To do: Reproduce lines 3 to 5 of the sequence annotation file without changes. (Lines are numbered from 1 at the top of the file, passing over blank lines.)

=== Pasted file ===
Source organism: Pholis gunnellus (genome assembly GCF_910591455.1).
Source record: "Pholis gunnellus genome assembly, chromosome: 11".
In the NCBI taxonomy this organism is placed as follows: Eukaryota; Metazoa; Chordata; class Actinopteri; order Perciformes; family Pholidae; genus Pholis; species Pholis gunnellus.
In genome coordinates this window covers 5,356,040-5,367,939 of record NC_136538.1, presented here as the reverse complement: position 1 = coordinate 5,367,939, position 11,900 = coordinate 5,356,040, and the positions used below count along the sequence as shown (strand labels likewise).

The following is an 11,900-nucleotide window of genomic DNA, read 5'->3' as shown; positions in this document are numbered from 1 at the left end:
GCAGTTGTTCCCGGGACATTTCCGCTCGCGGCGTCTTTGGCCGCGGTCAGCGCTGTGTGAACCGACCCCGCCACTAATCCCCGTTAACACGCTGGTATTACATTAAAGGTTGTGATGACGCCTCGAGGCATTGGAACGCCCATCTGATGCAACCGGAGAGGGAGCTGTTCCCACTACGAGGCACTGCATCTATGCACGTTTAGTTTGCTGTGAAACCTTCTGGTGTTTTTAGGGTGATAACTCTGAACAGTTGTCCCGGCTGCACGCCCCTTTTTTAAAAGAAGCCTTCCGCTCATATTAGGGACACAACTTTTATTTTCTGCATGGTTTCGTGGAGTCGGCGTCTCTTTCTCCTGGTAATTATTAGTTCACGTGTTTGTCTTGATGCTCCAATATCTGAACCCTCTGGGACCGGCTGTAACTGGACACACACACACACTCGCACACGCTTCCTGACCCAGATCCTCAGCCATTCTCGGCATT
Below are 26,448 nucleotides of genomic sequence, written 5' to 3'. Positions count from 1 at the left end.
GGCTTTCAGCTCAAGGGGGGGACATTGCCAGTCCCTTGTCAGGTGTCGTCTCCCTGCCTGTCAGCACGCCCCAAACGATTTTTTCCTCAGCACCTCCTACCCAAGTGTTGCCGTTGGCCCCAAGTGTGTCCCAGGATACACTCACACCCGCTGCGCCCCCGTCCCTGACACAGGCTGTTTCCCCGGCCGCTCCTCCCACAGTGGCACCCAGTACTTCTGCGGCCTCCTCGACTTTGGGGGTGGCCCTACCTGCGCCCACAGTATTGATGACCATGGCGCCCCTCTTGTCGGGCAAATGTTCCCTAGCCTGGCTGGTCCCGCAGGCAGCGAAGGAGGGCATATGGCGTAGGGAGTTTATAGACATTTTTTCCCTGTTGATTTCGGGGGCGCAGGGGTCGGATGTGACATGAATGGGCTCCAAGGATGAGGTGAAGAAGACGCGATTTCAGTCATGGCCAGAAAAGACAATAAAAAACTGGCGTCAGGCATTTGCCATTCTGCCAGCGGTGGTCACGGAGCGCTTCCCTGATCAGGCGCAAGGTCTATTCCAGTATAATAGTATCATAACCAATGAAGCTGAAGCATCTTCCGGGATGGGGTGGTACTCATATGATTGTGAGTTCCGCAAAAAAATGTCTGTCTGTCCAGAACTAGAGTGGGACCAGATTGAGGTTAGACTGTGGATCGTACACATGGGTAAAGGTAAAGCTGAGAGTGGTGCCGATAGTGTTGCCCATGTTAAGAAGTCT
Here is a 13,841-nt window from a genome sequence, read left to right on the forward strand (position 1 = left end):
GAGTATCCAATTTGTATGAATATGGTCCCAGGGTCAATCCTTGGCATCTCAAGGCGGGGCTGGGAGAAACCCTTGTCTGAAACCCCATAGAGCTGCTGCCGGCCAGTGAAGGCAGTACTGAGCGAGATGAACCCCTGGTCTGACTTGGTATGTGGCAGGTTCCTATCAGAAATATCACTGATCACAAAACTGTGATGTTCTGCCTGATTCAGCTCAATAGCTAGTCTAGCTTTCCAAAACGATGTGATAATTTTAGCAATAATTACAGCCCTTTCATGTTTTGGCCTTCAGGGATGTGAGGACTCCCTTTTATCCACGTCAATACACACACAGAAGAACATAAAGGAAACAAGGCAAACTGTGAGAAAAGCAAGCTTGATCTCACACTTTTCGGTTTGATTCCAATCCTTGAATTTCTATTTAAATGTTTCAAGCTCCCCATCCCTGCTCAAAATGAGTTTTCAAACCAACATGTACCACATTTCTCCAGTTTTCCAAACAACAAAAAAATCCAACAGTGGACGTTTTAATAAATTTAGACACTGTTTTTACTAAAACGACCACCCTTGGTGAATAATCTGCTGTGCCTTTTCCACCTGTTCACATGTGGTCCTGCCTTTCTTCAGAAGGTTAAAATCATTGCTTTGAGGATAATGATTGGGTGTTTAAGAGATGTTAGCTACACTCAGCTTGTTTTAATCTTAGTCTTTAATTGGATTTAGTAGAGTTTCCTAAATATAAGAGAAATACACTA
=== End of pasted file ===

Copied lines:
In the NCBI taxonomy this organism is placed as follows: Eukaryota; Metazoa; Chordata; class Actinopteri; order Perciformes; family Pholidae; genus Pholis; species Pholis gunnellus.
In genome coordinates this window covers 5,356,040-5,367,939 of record NC_136538.1, presented here as the reverse complement: position 1 = coordinate 5,367,939, position 11,900 = coordinate 5,356,040, and the positions used below count along the sequence as shown (strand labels likewise).

The following is an 11,900-nucleotide window of genomic DNA, read 5'->3' as shown; positions in this document are numbered from 1 at the left end: